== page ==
BT claims PM's 2025 full fibre pledge will cost £30bn
UK's largest broadband operator says its ready to expand if a deal is reached with Ofcom
BT has said it will cost the government up to 30 billion and require an additional 30,000 workers to deliver its pledge of having nationwide coverage of full-fibre broadband by 2025.
The comments came as BT, which is the UK's largest provider of broadband infrastructure, reported a lower than expected 1% fall in first-quarter revenue, adding that the company was ready to play its part in delivering the full fibre rollout.
"On network investment, we welcome the government's ambition for full-fibre broadband across the country and we are confident we will see further steps to stimulate investment," said BT chief executive Philip Jansen, as reported by Reuters.
"We are ready to play our part to accelerate the pace of roll-out, in a manner that will benefit both the country and our shareholders, and we are engaging with the government and Ofcom on this."
A nationwide rollout of full-fibre broadband was a key pledge of Boris Johnson's campaign to become Prime Minister, having previously said that the government's old target of 2033 was "laughably unambitious".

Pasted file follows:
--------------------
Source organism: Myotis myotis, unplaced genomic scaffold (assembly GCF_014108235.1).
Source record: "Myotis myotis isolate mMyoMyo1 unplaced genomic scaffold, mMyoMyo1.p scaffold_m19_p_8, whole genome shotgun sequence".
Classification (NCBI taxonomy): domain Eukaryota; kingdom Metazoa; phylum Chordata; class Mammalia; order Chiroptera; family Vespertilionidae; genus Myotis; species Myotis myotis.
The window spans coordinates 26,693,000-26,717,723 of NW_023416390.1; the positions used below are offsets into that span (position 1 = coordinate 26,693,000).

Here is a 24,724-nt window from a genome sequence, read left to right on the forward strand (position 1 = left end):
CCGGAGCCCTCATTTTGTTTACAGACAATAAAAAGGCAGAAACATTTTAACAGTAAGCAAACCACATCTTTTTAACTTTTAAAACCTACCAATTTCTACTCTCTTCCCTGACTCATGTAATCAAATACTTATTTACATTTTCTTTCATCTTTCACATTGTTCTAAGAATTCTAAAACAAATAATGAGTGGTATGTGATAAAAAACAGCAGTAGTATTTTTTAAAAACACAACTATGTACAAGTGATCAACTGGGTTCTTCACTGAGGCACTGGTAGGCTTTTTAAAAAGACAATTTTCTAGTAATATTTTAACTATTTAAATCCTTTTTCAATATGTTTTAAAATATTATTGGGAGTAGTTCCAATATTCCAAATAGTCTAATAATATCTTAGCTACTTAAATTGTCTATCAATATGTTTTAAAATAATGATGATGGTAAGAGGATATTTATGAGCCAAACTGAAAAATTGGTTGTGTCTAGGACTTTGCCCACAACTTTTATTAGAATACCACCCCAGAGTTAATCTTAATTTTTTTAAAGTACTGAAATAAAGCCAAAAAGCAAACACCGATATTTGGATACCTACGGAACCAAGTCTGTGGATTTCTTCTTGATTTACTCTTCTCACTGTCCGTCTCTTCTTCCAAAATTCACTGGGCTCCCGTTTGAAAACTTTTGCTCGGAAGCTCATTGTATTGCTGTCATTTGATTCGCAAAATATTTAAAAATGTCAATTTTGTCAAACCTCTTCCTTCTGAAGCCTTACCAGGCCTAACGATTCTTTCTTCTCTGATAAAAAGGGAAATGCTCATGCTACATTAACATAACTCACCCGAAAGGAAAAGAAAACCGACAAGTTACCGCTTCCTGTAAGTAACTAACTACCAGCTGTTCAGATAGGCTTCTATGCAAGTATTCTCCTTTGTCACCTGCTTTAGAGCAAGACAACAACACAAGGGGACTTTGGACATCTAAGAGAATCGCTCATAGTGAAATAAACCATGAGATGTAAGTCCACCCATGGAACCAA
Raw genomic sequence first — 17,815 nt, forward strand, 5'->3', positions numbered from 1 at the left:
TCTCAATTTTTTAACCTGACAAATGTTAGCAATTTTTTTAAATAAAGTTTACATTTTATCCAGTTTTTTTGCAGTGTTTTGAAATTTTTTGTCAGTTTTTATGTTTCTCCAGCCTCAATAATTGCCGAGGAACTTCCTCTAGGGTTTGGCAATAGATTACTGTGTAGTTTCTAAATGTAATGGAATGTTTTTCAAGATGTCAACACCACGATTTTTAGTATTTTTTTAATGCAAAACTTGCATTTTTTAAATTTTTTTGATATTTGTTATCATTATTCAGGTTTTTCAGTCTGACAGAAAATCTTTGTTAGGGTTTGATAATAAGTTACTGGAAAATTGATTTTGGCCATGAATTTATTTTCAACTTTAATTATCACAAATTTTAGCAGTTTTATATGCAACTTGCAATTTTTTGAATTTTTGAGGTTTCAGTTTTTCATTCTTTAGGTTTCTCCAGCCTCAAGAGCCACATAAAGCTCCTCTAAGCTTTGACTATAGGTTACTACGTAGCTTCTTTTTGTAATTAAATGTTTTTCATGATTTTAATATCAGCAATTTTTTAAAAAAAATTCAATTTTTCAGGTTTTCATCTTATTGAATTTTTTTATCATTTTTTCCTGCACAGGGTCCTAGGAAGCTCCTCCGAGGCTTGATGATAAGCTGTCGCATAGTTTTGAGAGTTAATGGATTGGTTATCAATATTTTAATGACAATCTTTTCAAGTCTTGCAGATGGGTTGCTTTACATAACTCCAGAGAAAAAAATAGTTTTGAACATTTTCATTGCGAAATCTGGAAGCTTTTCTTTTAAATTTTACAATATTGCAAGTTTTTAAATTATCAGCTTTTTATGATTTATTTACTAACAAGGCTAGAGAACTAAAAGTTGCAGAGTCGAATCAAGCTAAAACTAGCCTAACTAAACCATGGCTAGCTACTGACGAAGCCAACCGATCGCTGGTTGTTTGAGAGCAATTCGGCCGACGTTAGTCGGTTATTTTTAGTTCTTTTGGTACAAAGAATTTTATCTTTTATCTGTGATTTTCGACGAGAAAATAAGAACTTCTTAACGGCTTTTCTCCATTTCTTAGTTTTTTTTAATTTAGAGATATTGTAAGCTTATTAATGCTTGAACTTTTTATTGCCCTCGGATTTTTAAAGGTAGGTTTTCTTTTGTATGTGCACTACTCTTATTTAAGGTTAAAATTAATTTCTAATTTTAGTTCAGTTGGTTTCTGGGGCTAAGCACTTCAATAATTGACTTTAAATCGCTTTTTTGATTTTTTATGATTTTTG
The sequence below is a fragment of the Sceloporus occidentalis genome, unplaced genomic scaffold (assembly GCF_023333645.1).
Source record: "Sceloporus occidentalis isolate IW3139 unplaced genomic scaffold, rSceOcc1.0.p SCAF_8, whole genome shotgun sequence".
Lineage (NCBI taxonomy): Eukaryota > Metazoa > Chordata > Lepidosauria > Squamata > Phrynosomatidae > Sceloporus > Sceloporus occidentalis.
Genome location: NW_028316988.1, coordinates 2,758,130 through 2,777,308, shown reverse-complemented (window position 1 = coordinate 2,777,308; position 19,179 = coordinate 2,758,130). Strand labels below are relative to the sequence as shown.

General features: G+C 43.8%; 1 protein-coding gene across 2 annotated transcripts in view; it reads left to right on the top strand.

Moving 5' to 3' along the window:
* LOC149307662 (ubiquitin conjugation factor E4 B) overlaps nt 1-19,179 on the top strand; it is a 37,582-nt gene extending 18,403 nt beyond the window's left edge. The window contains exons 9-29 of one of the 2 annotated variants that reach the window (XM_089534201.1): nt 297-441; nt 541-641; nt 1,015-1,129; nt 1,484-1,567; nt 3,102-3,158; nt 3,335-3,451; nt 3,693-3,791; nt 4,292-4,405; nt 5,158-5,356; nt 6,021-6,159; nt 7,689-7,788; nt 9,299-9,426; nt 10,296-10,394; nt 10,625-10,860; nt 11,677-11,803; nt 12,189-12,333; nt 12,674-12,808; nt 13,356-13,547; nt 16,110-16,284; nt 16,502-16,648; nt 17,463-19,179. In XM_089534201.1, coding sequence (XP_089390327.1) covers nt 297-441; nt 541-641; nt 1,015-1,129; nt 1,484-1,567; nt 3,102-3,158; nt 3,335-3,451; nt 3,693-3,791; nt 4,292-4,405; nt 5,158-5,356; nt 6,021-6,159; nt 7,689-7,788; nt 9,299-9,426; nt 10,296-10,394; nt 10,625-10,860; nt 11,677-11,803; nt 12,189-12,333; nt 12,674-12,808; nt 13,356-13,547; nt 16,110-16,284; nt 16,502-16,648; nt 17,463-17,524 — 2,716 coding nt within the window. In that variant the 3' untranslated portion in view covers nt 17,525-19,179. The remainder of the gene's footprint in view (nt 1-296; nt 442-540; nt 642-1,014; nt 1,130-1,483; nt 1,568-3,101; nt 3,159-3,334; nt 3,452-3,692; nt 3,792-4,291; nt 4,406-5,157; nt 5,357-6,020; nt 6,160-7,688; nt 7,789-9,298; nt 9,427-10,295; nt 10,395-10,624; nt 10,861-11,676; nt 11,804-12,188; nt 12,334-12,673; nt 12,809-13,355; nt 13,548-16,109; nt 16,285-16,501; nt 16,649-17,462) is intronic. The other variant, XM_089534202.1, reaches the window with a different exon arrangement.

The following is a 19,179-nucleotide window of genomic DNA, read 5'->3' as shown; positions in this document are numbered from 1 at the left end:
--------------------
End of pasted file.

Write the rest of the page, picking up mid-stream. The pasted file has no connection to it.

This would allow for each household and business to receive speeds of over 1 gigabit per second, connected straight to the door rather than through cheaper copper cables.
However, Johnson's plans have been widely criticised for being unachievable and lacking in detail, given that full-fibre coverage is currently at around 8%. The government has also yet to detail how such an ambitious rollout would be funded.BT's figure of 30 billion is, in fact, lower than figures released by the previous government in June 2018. In that report, it was suggested that delivering 90% coverage by 2033 would cost approximately 33 billion, although the bulk of that (90%) would be paid for by private investment and infrastructure providers.
For its part, BT has long pledged to connect up to four million premises with full-fibre by 2021, expanding to 15 million by the mid-2020s. In order to deliver the government's pledge, BT would first need to secure an agreement with Ofcom to guarantee a reliable return on its investment, given that it would need to double its planned expansion to around 32 million premises within the same time period.
Ofcom has also committed to providing six million premises with fibre by 2020, but this would only increase overall coverage to 20%.
Given the potential for BT to be a key player in the government's plans, it's no surprise then that the company is in full support of the pledge.
"It is a national mission now," said Jansen. "We need the government and Ofcom to take quick and decisive action to make this happen."
The UK has consistently ranked as one of the slowest regions in the EU for broadband connections, and is considered to be 35th in the list of global broadband speeds.
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